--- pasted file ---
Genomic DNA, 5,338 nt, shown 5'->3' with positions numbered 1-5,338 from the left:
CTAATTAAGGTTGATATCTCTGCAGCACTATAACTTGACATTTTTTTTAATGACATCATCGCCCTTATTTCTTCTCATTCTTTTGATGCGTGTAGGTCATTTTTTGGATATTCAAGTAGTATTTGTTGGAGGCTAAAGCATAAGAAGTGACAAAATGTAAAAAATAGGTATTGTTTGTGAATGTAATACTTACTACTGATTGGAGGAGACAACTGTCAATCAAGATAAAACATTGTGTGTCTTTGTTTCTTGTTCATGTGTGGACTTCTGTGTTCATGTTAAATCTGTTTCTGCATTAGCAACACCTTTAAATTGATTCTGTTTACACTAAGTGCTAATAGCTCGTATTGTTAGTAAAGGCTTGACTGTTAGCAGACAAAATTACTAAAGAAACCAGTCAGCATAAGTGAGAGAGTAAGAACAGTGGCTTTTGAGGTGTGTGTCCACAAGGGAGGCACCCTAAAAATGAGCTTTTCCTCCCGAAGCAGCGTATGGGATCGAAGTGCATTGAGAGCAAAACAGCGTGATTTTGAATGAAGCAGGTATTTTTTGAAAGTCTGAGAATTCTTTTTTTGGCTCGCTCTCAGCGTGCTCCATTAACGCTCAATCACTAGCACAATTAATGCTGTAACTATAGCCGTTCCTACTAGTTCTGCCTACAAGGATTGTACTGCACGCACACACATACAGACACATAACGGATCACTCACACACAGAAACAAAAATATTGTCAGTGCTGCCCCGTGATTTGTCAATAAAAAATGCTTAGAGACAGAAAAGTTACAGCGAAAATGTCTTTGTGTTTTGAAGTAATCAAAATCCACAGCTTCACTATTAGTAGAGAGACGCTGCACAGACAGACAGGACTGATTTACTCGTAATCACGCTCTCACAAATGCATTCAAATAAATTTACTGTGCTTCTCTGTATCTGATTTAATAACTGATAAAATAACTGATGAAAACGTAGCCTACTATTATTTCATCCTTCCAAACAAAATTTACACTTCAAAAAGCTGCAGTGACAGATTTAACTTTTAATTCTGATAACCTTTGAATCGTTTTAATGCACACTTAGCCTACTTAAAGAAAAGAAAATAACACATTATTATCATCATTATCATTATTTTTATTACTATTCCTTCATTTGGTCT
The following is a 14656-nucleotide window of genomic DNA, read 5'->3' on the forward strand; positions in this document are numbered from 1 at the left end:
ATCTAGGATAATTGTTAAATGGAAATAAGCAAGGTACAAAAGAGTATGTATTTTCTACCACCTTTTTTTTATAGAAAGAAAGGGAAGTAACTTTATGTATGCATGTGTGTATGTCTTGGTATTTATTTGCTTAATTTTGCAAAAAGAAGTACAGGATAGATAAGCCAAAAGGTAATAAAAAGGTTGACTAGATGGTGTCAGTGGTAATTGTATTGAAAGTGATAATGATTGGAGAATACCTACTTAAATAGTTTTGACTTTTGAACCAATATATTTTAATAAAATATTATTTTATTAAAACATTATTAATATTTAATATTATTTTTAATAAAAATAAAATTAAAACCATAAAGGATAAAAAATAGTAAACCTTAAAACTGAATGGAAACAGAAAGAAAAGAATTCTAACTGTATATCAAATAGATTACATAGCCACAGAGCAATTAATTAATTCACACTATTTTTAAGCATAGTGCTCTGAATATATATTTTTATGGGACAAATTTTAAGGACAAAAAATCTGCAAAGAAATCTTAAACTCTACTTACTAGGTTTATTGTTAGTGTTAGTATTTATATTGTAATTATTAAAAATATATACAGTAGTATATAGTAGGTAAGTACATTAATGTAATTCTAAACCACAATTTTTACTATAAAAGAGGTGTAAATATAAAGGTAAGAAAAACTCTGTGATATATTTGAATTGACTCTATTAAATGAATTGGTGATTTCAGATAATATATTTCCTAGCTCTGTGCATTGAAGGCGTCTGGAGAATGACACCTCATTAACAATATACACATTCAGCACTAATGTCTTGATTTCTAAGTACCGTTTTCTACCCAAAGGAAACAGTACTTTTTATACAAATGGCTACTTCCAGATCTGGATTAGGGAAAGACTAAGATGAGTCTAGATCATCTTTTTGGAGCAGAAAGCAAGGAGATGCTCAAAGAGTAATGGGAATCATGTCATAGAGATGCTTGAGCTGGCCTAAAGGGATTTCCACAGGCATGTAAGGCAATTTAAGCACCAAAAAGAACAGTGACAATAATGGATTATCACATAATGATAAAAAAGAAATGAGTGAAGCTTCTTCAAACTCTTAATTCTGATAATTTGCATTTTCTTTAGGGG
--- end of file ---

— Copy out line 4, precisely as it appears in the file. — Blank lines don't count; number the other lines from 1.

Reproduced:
ATCTAGGATAATTGTTAAATGGAAATAAGCAAGGTACAAAAGAGTATGTATTTTCTACCACCTTTTTTTTATAGAAAGAAAGGGAAGTAACTTTATGTATGCATGTGTGTATGTCTTGGTATTTATTTGCTTAATTTTGCAAAAAGAAGTACAGGATAGATAAGCCAAAAGGTAATAAAAAGGTTGACTAGATGGTGTCAGTGGTAATTGTATTGAAAGTGATAATGATTGGAGAATACCTACTTAAATAGTTTTGACTTTTGAACCAATATATTTTAATAAAATATTATTTTATTAAAACATTATTAATATTTAATATTATTTTTAATAAAAATAAAATTAAAACCATAAAGGATAAAAAATAGTAAACCTTAAAACTGAATGGAAACAGAAAGAAAAGAATTCTAACTGTATATCAAATAGATTACATAGCCACAGAGCAATTAATTAATTCACACTATTTTTAAGCATAGTGCTCTGAATATATATTTTTATGGGACAAATTTTAAGGACAAAAAATCTGCAAAGAAATCTTAAACTCTACTTACTAGGTTTATTGTTAGTGTTAGTATTTATATTGTAATTATTAAAAATATATACAGTAGTATATAGTAGGTAAGTACATTAATGTAATTCTAAACCACAATTTTTACTATAAAAGAGGTGTAAATATAAAGGTAAGAAAAACTCTGTGATATATTTGAATTGACTCTATTAAATGAATTGGTGATTTCAGATAATATATTTCCTAGCTCTGTGCATTGAAGGCGTCTGGAGAATGACACCTCATTAACAATATACACATTCAGCACTAATGTCTTGATTTCTAAGTACCGTTTTCTACCCAAAGGAAACAGTACTTTTTATACAAATGGCTACTTCCAGATCTGGATTAGGGAAAGACTAAGATGAGTCTAGATCATCTTTTTGGAGCAGAAAGCAAGGAGATGCTCAAAGAGTAATGGGAATCATGTCATAGAGATGCTTGAGCTGGCCTAAAGGGATTTCCACAGGCATGTAAGGCAATTTAAGCACCAAAAAGAACAGTGACAATAATGGATTATCACATAATGATAAAAAAGAAATGAGTGAAGCTTCTTCAAACTCTTAATTCTGATAATTTGCATTTTCTTTAGGGG